Zimbabwean Prime Minister Tsvangirai Brings Out Autobiography

30 September 2011
By Violet Gonda | Washington
Our Discussion point: Trapped in leadership? Seeking freedom to be heard? One would think serving PMs have it all.

The Zimbabwean prime minister’s memoirs, called ‘Morgan Tsvangirai: In at the Deep End,’ are being published by Penguin Books of South Africa, and will be serialized in

11 newspapers in that country

Zimbabwean Prime Minister Morgan Tsvangirai this weekend is publishing an autobiography that chronicles his life from teenage mineworker to trade union leader to opposition party founder and his appointment as power-sharing prime minister.

His memoirs, called “Morgan Tsvangirai: In at the Deep End,” are being published by Penguin Books of South Africa, and will be serialized in 11 newspapers in that country.

The book contains a number of personal revelations:

  • Mr. Tsvangirai says he felt betrayed by former Welshman Ncube, secretary general of the Movement for Democratic Change before the party split in two in 2005 and now the president of a rival MDC formation whose main base of support is in Matabeleland.
  • The prime minister charges that Ncube held secret meetings with a faction of President Robert Mugabe’s ZANU-PF aligned to now-Defense Minister Emmerson Mnangagwa, and voices suspicions that then-South African President Thabo Mbeki nurtured the split.
  • Mr. Tsvangirai describes his shock when former British Prime Minister Tony Blair told the House of Commons that he was working closely with the MDC for regime change in Zimbabwe, which severely undermined his position in pan-African opinion.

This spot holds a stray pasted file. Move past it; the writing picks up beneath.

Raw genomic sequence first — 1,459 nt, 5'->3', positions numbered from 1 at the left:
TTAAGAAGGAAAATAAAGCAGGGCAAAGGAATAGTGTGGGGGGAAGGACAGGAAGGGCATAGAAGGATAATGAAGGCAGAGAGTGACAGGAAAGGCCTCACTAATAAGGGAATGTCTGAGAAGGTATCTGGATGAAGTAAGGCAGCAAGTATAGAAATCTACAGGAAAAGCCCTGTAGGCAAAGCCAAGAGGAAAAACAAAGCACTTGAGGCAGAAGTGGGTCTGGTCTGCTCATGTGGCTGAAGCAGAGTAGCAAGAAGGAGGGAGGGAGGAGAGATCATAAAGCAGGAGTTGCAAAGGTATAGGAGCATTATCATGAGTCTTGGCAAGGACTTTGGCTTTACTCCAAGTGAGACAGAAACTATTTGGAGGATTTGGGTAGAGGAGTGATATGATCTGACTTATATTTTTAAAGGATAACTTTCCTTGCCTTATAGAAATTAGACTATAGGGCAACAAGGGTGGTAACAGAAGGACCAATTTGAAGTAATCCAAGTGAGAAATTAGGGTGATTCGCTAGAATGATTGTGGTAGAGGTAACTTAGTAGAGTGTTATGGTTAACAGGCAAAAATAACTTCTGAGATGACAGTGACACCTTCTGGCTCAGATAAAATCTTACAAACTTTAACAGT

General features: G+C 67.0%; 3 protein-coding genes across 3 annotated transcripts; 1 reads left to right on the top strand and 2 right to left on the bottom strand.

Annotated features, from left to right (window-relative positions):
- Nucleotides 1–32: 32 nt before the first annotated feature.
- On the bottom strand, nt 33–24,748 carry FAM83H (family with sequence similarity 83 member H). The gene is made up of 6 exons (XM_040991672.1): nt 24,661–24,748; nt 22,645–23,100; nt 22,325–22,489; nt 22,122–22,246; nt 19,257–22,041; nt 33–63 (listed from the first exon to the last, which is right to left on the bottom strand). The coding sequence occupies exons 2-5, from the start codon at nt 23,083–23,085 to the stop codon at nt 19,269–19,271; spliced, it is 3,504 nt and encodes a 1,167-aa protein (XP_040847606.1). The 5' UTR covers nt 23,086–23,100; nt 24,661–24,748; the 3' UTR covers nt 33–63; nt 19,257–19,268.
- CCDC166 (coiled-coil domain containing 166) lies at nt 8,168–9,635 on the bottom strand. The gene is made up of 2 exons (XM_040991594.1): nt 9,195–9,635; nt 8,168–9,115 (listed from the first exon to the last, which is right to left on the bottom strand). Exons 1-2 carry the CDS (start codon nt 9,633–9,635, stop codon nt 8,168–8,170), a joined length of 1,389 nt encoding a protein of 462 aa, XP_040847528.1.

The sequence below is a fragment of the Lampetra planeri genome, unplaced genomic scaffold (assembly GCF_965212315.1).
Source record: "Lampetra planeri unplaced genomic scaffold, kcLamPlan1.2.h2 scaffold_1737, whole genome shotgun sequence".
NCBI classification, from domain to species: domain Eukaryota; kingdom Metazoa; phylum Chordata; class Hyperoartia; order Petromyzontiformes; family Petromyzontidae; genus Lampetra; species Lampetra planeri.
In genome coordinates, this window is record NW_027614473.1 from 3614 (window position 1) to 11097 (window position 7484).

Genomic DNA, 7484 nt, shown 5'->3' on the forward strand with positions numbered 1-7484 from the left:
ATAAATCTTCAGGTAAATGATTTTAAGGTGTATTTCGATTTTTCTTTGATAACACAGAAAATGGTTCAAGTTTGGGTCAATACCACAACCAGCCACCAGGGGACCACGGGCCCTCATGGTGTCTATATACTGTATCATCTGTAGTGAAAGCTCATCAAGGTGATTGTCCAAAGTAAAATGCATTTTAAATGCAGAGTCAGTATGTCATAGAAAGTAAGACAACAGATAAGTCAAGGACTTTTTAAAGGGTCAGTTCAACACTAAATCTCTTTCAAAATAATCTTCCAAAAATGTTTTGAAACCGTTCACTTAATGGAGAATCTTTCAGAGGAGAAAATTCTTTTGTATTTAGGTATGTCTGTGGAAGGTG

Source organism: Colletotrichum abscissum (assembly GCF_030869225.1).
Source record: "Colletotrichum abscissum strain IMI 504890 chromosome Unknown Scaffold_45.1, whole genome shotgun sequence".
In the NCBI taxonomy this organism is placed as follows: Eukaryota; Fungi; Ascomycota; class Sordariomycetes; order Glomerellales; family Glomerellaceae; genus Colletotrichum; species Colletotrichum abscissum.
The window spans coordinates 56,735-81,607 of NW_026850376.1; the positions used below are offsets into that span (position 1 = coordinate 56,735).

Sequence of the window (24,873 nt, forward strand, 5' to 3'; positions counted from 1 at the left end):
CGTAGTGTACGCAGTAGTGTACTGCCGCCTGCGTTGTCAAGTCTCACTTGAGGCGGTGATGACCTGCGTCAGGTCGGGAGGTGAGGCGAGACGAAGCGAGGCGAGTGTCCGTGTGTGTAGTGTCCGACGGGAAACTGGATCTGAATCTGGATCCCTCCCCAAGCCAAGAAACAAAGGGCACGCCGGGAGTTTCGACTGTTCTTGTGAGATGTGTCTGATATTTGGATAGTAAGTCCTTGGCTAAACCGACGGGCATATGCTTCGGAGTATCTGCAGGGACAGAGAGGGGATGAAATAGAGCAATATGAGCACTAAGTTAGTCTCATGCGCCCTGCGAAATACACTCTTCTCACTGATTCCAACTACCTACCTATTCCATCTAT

VOA reporter Violet Gonda asked Mr. Tsvangirai about what he hoped to accomplish by publishing the book while still in office. “So much has been written from other people’s perspective and not from my perspective,” Mr. Tsvangirai said. “There has been so much distortion, so much undermining of my character, even misrepresentation of certain events over the last 20 or so years, so I am just putting the record straight.”

Mr. Tsvangirai said he decided to subtitle the book “In At The Deep End” because he has experienced many trials and tribulations in his life, “some of which were knife edge – it’s like being thrown at the deep end. I had to swim and overcome all the obstacles.”

His former spokesman William Bango polished Mr. Tsvangirai’s draft as ghost writer – a common practice in high-profile life stories. He said the collaboration led him to a deeper understanding of what makes the Zimbabwean prime minister tick.

Bango said that among other sources he consulted Mr. Tsvangirai’s diaries and recorded 200 hours of interviews with him. The book will be translated into French, Arabic, Zulu and Zimbabwe’s two main indigenous languages, Shona and Ndebele, he said.


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